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What about the big boys? The ultra-weapons that get called in when your hands get too quivery or fingerless to operate a handheld device? Gears Of War officially swooped up the Coolest Weapon Name Award with the Hammer Of Dawn – an absolute bastard of a weapon that rains down Imulsion-powered satellite beams onto helpless troops. There’s no way a weapon like this could be remotely feasible on this plane of existence, right? Wrong. While lacking the red-hot power-beam, the US Military has been beavering away on a similarly hefty satellite-controlled weapon called ‘Rods From God.’ It essentially hits targets and bases that are deep underground by firing a whole bunch of large metal poles to Earth at 7000mph. From space. Those protective bunkers aren’t safe anymore, kids.

It seems like stopping a Rod From God – which is a horribly phallic name when you think about it – would be nigh-impossible. That is, unless you had a force field. While the concept of an invisible shield of force blocking projectiles has long being a sci-fi/gaming staple, it has been treated with the most innovation in the Halo franchise. Not only did Master Chief have his own rechargeable shield, but the Bubble Shield saved many a life in multiplayer matches. It acts as a temporary force field against bullets, explosions, lasers, flames, grenades and other conventional weaponry, before disappearing after roughly 20 seconds of use.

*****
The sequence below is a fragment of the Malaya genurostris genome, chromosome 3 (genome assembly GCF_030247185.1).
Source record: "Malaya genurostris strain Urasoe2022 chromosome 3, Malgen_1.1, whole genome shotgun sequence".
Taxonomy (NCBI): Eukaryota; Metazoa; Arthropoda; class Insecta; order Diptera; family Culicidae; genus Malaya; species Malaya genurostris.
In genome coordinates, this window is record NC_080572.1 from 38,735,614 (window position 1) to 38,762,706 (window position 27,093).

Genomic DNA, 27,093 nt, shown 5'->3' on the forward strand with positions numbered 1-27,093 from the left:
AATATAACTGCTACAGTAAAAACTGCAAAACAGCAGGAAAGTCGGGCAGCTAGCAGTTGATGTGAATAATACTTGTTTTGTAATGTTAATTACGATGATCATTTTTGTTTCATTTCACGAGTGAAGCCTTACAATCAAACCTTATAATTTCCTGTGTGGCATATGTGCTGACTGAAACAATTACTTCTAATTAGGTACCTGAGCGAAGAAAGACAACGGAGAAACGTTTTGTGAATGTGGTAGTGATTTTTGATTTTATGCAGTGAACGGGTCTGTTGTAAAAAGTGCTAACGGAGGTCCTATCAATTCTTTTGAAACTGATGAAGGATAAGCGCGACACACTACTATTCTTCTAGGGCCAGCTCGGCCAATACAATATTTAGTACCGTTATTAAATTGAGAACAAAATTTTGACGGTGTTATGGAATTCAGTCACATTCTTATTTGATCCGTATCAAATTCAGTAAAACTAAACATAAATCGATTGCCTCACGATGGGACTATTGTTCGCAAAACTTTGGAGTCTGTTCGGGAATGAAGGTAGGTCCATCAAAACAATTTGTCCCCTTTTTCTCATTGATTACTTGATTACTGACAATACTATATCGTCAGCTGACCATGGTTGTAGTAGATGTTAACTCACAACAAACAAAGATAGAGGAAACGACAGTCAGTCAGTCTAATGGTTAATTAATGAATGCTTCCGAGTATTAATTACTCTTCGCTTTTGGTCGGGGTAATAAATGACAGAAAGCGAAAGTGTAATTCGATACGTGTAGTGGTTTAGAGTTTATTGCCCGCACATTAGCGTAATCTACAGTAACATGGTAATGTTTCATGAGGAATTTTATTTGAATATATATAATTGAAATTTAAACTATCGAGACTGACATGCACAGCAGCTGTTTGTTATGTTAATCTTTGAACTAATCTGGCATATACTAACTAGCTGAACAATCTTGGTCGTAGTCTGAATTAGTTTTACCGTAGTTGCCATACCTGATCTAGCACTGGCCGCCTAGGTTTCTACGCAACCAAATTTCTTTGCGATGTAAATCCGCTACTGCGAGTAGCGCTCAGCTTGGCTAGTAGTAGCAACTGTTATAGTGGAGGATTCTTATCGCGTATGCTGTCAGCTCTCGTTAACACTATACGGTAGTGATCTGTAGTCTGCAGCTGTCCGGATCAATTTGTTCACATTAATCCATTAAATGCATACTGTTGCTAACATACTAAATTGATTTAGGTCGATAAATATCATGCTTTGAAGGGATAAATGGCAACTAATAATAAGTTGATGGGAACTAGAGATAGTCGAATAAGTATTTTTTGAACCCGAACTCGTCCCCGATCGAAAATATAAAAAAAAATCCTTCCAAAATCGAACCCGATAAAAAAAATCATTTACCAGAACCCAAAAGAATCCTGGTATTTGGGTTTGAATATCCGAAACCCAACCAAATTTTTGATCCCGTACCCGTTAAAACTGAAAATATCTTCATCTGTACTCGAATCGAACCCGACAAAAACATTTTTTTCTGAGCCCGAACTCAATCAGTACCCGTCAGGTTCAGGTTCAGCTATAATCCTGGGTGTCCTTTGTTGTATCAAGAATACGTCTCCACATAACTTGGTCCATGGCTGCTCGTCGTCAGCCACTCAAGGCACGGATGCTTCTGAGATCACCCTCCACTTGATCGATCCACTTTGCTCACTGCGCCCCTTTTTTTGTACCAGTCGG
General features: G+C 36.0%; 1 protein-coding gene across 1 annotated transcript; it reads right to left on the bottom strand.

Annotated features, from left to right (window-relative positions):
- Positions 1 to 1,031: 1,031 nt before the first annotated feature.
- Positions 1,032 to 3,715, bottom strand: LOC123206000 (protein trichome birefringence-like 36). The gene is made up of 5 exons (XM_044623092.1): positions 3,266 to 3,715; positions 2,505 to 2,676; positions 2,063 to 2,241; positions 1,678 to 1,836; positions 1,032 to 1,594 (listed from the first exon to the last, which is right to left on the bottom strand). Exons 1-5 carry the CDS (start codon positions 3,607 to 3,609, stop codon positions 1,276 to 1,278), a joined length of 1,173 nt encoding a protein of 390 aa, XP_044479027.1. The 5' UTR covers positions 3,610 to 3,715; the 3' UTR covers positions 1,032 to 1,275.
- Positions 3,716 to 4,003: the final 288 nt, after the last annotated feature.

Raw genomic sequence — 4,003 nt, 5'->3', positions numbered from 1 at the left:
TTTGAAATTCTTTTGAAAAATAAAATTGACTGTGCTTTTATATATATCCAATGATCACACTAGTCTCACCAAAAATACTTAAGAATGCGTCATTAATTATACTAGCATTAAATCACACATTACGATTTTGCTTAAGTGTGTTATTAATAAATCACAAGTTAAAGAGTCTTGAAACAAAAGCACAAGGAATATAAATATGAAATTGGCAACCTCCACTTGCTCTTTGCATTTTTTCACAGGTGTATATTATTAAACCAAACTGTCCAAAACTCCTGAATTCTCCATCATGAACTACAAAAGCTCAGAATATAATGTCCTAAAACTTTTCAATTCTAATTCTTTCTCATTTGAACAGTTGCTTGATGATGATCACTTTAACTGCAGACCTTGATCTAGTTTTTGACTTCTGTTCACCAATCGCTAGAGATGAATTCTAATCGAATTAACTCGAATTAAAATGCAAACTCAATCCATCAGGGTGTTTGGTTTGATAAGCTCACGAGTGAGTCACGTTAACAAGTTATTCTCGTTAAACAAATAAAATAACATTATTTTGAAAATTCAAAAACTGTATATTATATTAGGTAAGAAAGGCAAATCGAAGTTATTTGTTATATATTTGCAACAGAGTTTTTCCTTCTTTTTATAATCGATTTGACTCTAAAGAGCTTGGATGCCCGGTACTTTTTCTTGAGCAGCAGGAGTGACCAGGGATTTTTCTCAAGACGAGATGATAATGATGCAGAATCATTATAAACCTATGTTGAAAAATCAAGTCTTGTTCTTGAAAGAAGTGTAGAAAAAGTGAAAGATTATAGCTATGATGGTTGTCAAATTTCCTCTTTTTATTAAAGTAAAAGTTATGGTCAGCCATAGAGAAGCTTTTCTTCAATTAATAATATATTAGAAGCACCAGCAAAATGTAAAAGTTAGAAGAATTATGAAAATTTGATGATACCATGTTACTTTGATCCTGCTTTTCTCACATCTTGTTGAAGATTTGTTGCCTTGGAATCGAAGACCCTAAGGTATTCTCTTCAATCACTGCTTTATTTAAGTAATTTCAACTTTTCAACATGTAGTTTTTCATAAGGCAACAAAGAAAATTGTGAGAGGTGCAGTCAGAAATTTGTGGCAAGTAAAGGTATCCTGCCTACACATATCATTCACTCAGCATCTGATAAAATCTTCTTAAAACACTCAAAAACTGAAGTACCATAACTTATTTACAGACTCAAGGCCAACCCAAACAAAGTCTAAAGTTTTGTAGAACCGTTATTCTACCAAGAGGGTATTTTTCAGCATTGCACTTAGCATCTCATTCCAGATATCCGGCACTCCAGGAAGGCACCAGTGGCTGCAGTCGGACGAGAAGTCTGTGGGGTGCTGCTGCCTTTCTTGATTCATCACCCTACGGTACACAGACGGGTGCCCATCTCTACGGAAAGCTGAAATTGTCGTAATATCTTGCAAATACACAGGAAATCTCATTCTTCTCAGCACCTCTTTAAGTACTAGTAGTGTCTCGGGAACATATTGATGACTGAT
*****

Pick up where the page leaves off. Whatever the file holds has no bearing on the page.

Such a force field would come in quite handy in real-life. While not technically a shield, the Trophy System blocks incoming missiles from blowing up tanks. Designed by Israel, it uses ‘top-secret’ technology to stop projectiles and missiles from striking their intended target. What is that top-secret technology? Well, the powers-that-be are a little reticent to reveal exact details, other than that Trophy uses a radar system to detect those pesky missiles before taking counter-measures (what looks to be a retaliatory burst of ammo) to render it useless. The missile may still hit your precious tank, but, rest assured, by that stage it’s simply a harmless metal cylinder. It might not have the cool shimmering texture that Master Chief’s sports, but it’s certainly proof that the technology of the United Nations Space Command is not entirely the work of fiction.